Figure 3.

Quality of life improvement in patients with nasal polyposis underwent endoscopic sinus surgery followed by intranasal steroids. Physical functioning (PF), role physical functioning (RP), bodily pain (BP), general health (GH), vitality (VT), social functioning (SF), role emotional functioning (RE), and mental health (MH). Student's t-test: *P < 0.05, 6 and 12 months of treatment compared with baseline.

At T0, asthmatic patients with NP had worse scores of QoL (P < 0.05) than nonasthmatic patients with NP on role physical, body pain, and vitality (Fig. 1). Also before treatment asthmatic patients showed lower PCS and MCS than nonasthmatic patients (P < 0.05). At 6 and 12 months, combined steroids as well as ESS had similar QoL improving for both PCS and MCS in asthmatic and nonasthmatic patients (P < 0.05) (Table 2).

Table 2.  Physical and mental component summaries of asthmatic and nonasthmatic patients with nasal polyposis for all, M group, and S group patients
 M group (n = 53)S group (n = 56)
All patientsWithout asthmaWith asthmaAll patientsWithout asthmaWith asthma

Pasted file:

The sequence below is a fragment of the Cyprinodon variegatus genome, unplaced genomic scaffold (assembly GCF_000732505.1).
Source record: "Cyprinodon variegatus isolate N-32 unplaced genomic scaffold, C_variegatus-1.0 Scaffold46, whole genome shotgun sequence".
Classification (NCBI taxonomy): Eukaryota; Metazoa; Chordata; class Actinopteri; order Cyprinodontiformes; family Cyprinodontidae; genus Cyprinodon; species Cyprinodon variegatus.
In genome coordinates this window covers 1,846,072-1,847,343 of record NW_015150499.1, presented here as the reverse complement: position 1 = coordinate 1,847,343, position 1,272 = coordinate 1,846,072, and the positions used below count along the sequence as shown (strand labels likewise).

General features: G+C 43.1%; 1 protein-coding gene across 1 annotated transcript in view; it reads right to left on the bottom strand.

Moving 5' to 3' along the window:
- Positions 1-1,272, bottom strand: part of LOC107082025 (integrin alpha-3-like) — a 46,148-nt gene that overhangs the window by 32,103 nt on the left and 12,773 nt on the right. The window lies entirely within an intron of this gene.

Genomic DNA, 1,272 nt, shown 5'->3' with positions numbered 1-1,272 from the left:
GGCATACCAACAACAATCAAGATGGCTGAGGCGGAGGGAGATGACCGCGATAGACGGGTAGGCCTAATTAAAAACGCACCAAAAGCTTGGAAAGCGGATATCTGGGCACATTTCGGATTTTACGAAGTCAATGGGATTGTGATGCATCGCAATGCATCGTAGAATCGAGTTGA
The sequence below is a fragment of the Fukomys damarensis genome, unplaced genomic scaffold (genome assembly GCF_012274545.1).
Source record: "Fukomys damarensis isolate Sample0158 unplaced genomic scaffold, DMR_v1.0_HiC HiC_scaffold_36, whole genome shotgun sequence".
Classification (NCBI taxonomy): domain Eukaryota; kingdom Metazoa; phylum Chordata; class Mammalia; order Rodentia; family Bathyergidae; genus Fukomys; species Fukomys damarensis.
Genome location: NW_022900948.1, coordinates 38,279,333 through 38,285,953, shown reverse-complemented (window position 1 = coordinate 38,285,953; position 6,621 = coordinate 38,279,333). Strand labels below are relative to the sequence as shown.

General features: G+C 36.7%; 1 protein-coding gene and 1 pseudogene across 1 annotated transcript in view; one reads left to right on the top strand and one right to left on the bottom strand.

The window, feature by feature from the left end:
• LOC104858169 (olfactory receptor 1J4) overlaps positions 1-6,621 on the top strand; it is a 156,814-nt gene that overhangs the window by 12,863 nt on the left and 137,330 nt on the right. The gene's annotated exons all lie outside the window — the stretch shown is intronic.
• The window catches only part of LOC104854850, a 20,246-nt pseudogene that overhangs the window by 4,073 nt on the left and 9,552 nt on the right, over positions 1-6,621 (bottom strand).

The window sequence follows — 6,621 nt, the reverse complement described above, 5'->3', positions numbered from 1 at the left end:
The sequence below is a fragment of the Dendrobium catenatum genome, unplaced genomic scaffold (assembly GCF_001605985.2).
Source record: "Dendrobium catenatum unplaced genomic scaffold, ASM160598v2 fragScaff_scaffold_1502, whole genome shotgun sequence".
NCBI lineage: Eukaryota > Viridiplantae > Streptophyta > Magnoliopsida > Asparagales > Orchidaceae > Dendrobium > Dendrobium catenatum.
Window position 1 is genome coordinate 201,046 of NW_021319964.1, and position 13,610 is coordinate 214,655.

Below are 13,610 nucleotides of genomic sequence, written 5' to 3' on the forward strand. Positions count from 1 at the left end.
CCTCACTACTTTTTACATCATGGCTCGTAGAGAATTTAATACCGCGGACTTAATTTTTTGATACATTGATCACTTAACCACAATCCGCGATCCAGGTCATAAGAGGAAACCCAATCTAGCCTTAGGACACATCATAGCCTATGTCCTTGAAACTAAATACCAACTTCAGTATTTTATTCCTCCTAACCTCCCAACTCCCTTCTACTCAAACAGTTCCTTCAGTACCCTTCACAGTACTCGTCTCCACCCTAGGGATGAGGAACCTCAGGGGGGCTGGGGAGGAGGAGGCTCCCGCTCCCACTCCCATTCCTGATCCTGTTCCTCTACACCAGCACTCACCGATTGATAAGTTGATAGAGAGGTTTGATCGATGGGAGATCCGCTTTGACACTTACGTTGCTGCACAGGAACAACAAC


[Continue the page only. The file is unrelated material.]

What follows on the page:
1. M group, medical treatment with oral prednisone and intranasal budesonide; S group, surgical treatment with endoscopic sinus surgery followed by intranasal budesonide.

  2. Student's t-test: *P < 0.05, T6 and T12 compared with T0; **P < 0.05, asthmatic compared with nonasthmatic patients; ***P < 0.05, S group compared with M group.

Physical component summary
 Baseline (T0)45.8 ± 1.947.6 ± 3.444.8 ± 2.2**46.3 ± 1.948.3 ± 3.044.7 ± 2.1**
 6 months (T6)48.6 ± 0.9*49.8 ± 1.5*48.0 ± 1.1*50.0 ± 1.2*51.3 ± 1.8*49.0 ± 1.4*
 12 months (T12)48.1 ± 1.3*49.1 ± 2.4*47.5 ± 1.4*49.5 ± 1.3*50.6 ± 2.0*48.8 ± 1.6*
Mental component summary
 Baseline (T0)39.1 ± 1.539.9 ± 3.038.5 ± 1.4**39.4 ± 1.540.6 ± 2.638.4 ± 1.5**
 6 months (T6)49.5 ± 1.2*50.2 ± 2.3*49.2 ± 1.4*50.4 ± 1.4*51.9 ± 1.6*50.5 ± 1.8*
 12 months (T12)50.8 ± 1.3*51.5 ± 2.4*50.9 ± 1.6*50.2 ± 1.2*51.6 ± 1.6*50.3 ± 1.6*